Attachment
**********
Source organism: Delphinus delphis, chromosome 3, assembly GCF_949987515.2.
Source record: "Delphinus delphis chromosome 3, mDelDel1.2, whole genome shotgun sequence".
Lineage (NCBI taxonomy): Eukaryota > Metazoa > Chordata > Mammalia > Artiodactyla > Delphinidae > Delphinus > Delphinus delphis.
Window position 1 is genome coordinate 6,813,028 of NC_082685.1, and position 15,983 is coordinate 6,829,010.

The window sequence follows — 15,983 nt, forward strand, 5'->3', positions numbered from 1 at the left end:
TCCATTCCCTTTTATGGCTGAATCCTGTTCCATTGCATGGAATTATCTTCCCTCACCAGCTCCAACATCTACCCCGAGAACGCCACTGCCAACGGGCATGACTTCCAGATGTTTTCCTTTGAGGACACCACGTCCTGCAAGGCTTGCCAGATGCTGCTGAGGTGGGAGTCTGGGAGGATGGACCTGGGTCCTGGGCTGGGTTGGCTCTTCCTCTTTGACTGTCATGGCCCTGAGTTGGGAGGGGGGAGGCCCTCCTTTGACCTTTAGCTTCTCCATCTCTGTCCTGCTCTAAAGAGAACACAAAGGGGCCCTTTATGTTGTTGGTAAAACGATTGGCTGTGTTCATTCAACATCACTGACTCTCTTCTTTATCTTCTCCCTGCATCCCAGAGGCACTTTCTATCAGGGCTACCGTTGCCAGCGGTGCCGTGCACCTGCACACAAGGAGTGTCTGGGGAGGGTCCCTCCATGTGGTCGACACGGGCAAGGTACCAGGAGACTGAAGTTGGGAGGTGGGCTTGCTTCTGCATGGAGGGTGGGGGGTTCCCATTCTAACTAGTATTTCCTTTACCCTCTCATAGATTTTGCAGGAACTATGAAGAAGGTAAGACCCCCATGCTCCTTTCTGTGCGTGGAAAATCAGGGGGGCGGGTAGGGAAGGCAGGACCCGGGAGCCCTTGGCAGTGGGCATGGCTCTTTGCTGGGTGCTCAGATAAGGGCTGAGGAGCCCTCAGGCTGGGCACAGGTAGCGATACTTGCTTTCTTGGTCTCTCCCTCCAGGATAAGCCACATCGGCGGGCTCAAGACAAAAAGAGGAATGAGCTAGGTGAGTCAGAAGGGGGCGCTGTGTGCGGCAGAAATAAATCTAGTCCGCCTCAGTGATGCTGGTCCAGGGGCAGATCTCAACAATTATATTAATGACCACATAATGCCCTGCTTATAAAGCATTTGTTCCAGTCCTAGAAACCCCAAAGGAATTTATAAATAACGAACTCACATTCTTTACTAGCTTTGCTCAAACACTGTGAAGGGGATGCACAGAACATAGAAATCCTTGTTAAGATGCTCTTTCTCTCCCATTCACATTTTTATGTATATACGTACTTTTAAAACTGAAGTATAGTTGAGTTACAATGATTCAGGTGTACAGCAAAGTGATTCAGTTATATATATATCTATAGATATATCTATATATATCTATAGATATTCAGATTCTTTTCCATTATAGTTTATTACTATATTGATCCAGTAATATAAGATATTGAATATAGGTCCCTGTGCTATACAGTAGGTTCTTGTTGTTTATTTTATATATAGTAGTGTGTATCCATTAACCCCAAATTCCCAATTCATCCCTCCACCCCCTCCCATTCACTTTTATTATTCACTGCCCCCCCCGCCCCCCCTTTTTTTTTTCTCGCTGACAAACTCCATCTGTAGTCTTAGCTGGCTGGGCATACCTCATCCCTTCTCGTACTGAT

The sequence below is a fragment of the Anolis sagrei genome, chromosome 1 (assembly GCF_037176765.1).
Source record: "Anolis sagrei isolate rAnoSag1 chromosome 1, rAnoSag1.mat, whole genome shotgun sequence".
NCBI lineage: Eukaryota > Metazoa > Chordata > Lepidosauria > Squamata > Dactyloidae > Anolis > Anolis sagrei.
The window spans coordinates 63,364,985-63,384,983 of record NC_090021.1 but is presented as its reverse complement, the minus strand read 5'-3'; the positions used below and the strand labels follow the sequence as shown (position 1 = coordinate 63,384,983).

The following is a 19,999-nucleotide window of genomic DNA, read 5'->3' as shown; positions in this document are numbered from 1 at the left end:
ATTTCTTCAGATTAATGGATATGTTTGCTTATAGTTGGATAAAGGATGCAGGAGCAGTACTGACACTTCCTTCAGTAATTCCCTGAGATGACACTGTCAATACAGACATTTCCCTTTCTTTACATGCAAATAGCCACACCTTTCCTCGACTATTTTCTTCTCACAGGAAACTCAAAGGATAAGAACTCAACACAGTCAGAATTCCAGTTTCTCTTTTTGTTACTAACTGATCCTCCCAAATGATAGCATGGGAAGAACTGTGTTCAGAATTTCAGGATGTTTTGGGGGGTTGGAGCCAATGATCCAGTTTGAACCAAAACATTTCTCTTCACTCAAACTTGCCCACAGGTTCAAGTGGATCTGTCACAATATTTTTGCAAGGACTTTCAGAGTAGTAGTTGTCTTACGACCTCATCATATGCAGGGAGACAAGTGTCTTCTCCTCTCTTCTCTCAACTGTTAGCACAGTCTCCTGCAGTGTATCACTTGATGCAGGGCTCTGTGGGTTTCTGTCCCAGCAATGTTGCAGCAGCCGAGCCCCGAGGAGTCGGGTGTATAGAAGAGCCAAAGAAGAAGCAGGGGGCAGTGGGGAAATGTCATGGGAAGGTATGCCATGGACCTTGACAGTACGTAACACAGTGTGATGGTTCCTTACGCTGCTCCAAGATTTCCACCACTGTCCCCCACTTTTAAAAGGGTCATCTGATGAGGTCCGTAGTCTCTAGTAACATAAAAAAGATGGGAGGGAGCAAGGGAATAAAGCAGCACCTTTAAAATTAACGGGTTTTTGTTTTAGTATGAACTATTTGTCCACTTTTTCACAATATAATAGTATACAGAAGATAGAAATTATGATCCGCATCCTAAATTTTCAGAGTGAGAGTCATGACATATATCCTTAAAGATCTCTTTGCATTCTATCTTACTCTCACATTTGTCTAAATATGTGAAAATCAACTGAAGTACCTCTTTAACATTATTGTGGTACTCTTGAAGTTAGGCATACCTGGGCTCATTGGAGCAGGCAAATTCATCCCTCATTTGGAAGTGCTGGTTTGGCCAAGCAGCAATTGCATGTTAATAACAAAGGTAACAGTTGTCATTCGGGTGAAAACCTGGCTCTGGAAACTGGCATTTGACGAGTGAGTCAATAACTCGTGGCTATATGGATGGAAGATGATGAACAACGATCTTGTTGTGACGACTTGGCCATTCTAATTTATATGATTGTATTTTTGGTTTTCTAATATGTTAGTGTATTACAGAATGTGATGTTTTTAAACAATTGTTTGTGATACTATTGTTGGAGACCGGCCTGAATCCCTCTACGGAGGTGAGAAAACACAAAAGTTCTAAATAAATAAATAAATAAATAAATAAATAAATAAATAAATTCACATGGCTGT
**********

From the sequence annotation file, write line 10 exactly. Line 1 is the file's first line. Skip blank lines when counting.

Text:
The window spans coordinates 63,364,985-63,384,983 of record NC_090021.1 but is presented as its reverse complement, the minus strand read 5'-3'; the positions used below and the strand labels follow the sequence as shown (position 1 = coordinate 63,384,983).